Preterm birth, defined as birth between 23 and 36 gestation weeks, is a significant health risk and economic burden on the US health care system, affecting approximately 12% of all pregnancies. Infants born pre-term have immature organs, leading to complications including respiratory distress syndrome, necrotizing enterocolitis and interventricular hemorrhage that cause significant morbidity and mortality.
Bronchopulmonary dysplasia (BPD) is a secondary complication of preterm birth, affecting nearly 70% of infants born less than 28 weeks and develops in those who require mechanical ventilation and oxygen therapy for acute respiratory distress. Corticosteroids (CS), such as Dexamethasone (DEX) are used pharmacologically to mitigate the development and progression of BPD.
Several randomized clinical trials establish that CS therapy, targeted to preterm infants with evolving lung injury, greatly decreases BPD risk but leads to significant risks related to reduced growth rate and long-lasting alterations in brain structure, function, and behavior. Many of the detrimental effects of postnatal CS exposure observed in humans also occur in rodent models. In particular, repeated administration of DEX in preterm infants with BPD negatively impacts somatic growth and is associated with an increased risk for cerebral palsy, decrease in brain volumes and white matter tracks in the cortex, thalamus, and basal ganglia by age 18 years. There remains an urgent need for GC pharmacotherapy for BPD that provides beneficial anti-inflammatory and lung maturation effects, with limited adverse effects on the brain.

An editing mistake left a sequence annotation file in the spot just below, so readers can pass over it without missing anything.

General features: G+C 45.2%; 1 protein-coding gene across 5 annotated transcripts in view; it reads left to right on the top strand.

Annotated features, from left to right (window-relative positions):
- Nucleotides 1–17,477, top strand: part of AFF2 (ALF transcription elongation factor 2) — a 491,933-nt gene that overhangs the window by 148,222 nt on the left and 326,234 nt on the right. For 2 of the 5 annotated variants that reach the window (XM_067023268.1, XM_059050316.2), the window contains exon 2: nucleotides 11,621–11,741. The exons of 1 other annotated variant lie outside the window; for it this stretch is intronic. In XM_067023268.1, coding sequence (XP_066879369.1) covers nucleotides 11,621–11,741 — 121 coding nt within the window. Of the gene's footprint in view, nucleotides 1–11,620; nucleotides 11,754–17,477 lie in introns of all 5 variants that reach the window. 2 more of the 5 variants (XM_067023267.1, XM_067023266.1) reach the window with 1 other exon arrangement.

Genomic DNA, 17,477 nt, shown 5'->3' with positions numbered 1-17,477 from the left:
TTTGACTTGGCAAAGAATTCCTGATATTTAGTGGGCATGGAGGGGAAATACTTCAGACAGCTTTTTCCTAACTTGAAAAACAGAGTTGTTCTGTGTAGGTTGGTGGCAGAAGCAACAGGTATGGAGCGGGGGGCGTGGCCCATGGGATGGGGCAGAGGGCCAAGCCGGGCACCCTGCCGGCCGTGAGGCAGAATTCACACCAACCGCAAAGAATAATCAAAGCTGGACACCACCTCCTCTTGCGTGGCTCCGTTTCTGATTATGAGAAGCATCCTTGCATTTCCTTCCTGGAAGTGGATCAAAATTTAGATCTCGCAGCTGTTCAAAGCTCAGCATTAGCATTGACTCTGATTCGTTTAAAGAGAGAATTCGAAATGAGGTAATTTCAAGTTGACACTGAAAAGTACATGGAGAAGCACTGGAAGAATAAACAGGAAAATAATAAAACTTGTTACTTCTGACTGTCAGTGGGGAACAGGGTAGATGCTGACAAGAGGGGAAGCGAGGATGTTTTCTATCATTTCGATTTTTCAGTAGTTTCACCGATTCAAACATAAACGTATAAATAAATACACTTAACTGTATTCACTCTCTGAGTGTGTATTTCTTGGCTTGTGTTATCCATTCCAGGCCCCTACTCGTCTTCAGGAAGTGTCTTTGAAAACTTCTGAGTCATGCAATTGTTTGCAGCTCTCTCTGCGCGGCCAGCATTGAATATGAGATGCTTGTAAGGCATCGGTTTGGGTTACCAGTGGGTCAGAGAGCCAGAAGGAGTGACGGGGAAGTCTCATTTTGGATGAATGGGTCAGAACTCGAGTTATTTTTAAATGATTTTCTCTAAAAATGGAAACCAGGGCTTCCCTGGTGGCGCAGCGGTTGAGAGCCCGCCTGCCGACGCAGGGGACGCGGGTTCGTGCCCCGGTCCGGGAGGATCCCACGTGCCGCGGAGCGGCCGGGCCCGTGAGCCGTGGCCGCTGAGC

An interdisciplinary team at the University of Missouri Kansas City (Paula Monaghan-Nichols, PhD), Children’s Mercy Hospital Kansas City (Venkatesh Sampath, MBBS) and the University of Pittsburgh School of Medicine (Donald B. DeFranco, PhD), tested the hypothesis that Ciclesonide (CIC), an FDA approved inhaled CS for the treatment of asthma and allergic rhinitis in children over 2-years old could be used to treat BPD and improve lung function, with limited systemic effects and neurological damage.
Reasoning followed that CIC is a pro-drug that is converted to active form, des-CIC, by carboxyesterases that are enriched in lower lung airways, with limited effects elsewhere in humans. In a neonatal rat model as compared to control animals, the authors demonstrated that repeated administration of biologically equivalent doses of DEX led to similar systemic effects to those observed in infants exposed to repeated DEX exposure, including reduced body weight, brain weight, and white matter deficits.
In contrast, a reduction in rat body weight was not observed with repeated biologically equivalent doses of CIC. Using biochemical and molecular studies, the team demonstrated that DEX and CIC both activate the glucocorticoid receptor and equally induce expression of select target genes implicated in lung protective and anti-inflammatory effects. Therefore, similar to DEX, CIC can mobilize multiple genomic responses in neonatal lung that ameliorate lung injury and promote recovery from BPD. Importantly, CIC did not trigger the permanent reduction in brain size or myelin basic protein expression in white matter tracks exhibited with neonatal DEX exposure. Thus, CIC is a compelling alternative to DEX for BPD treatment, maintaining the pulmonary benefits, while minimizing neurologic injury.